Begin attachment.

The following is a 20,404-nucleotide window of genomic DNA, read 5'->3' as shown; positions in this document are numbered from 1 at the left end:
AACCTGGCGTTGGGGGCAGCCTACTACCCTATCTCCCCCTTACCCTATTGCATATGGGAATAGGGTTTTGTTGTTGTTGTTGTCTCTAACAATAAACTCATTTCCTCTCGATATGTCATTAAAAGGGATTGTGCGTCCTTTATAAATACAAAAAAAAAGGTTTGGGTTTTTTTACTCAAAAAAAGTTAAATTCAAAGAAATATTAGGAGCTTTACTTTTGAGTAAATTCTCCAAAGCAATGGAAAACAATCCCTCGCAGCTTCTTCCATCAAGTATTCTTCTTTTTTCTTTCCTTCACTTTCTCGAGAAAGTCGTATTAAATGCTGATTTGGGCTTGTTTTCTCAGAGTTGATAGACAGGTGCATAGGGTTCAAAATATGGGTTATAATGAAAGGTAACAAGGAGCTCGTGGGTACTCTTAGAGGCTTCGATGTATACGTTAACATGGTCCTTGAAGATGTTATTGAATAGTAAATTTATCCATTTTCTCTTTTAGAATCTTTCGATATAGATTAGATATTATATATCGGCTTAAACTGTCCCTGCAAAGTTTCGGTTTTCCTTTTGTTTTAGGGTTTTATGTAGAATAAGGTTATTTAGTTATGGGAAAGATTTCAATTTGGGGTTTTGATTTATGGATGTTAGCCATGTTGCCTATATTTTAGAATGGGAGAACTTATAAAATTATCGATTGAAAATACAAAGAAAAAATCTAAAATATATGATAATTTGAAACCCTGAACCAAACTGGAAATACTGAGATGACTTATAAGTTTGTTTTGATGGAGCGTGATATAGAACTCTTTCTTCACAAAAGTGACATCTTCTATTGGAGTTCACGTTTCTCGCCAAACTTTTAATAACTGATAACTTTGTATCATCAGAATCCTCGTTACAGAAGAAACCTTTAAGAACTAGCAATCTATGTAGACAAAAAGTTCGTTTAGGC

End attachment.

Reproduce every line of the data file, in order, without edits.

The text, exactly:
The following is a 20,404-nucleotide window of genomic DNA, read 5'->3' as shown; positions in this document are numbered from 1 at the left end:
AACCTGGCGTTGGGGGCAGCCTACTACCCTATCTCCCCCTTACCCTATTGCATATGGGAATAGGGTTTTGTTGTTGTTGTTGTCTCTAACAATAAACTCATTTCCTCTCGATATGTCATTAAAAGGGATTGTGCGTCCTTTATAAATACAAAAAAAAAGGTTTGGGTTTTTTTACTCAAAAAAAGTTAAATTCAAAGAAATATTAGGAGCTTTACTTTTGAGTAAATTCTCCAAAGCAATGGAAAACAATCCCTCGCAGCTTCTTCCATCAAGTATTCTTCTTTTTTCTTTCCTTCACTTTCTCGAGAAAGTCGTATTAAATGCTGATTTGGGCTTGTTTTCTCAGAGTTGATAGACAGGTGCATAGGGTTCAAAATATGGGTTATAATGAAAGGTAACAAGGAGCTCGTGGGTACTCTTAGAGGCTTCGATGTATACGTTAACATGGTCCTTGAAGATGTTATTGAATAGTAAATTTATCCATTTTCTCTTTTAGAATCTTTCGATATAGATTAGATATTATATATCGGCTTAAACTGTCCCTGCAAAGTTTCGGTTTTCCTTTTGTTTTAGGGTTTTATGTAGAATAAGGTTATTTAGTTATGGGAAAGATTTCAATTTGGGGTTTTGATTTATGGATGTTAGCCATGTTGCCTATATTTTAGAATGGGAGAACTTATAAAATTATCGATTGAAAATACAAAGAAAAAATCTAAAATATATGATAATTTGAAACCCTGAACCAAACTGGAAATACTGAGATGACTTATAAGTTTGTTTTGATGGAGCGTGATATAGAACTCTTTCTTCACAAAAGTGACATCTTCTATTGGAGTTCACGTTTCTCGCCAAACTTTTAATAACTGATAACTTTGTATCATCAGAATCCTCGTTACAGAAGAAACCTTTAAGAACTAGCAATCTATGTAGACAAAAAGTTCGTTTAGGC